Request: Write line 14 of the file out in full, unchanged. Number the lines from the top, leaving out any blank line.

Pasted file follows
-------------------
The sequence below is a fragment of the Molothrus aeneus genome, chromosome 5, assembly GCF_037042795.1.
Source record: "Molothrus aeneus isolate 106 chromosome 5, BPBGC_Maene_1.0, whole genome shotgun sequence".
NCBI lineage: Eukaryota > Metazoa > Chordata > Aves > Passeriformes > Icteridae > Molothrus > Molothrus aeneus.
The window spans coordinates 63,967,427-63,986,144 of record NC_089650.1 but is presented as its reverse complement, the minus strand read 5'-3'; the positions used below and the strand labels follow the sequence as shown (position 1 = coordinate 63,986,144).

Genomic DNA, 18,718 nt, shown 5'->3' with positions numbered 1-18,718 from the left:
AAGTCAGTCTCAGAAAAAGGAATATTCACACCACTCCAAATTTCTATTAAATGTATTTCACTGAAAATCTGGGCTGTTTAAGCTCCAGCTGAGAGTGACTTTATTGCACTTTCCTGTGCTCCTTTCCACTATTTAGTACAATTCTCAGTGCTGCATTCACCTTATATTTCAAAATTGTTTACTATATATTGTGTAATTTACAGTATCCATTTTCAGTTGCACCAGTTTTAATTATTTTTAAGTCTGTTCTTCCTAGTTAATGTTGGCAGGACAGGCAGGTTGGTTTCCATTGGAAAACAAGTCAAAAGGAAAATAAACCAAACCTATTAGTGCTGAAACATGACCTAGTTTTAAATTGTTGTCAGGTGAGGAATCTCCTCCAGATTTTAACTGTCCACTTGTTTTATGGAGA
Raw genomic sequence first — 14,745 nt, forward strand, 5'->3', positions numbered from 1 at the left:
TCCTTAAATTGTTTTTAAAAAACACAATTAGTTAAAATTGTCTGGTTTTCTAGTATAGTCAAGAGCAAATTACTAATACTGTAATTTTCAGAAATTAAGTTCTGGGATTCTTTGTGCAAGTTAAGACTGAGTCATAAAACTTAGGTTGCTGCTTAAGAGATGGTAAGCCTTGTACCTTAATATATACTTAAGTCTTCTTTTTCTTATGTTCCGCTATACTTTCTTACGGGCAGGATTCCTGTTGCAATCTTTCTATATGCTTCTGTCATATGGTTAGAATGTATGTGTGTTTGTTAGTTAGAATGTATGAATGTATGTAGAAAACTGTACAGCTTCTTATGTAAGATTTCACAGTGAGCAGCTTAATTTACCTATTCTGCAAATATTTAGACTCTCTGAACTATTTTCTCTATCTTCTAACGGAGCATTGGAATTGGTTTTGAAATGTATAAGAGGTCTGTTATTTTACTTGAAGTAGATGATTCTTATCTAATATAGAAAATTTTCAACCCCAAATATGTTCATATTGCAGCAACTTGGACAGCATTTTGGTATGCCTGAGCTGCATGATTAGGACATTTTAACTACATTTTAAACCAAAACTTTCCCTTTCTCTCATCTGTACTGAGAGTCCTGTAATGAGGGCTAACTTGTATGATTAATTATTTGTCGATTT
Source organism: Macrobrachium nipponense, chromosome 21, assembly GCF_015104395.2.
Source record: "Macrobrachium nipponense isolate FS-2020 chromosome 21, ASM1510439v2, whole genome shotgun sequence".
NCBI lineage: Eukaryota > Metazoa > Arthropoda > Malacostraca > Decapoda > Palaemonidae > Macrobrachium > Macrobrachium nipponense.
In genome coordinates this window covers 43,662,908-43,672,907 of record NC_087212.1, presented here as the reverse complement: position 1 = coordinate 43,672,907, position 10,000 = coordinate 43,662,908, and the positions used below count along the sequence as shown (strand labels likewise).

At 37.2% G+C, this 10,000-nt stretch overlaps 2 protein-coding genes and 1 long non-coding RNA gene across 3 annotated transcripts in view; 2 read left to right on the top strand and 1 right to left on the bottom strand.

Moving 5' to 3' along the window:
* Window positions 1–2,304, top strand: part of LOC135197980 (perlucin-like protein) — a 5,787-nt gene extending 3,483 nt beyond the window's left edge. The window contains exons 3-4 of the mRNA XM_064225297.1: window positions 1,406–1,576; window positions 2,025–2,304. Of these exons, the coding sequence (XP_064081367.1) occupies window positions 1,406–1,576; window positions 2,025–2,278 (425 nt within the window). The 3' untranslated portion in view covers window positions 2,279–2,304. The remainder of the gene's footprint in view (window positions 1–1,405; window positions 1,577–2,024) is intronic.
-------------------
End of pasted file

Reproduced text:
Moving 5' to 3' along the window: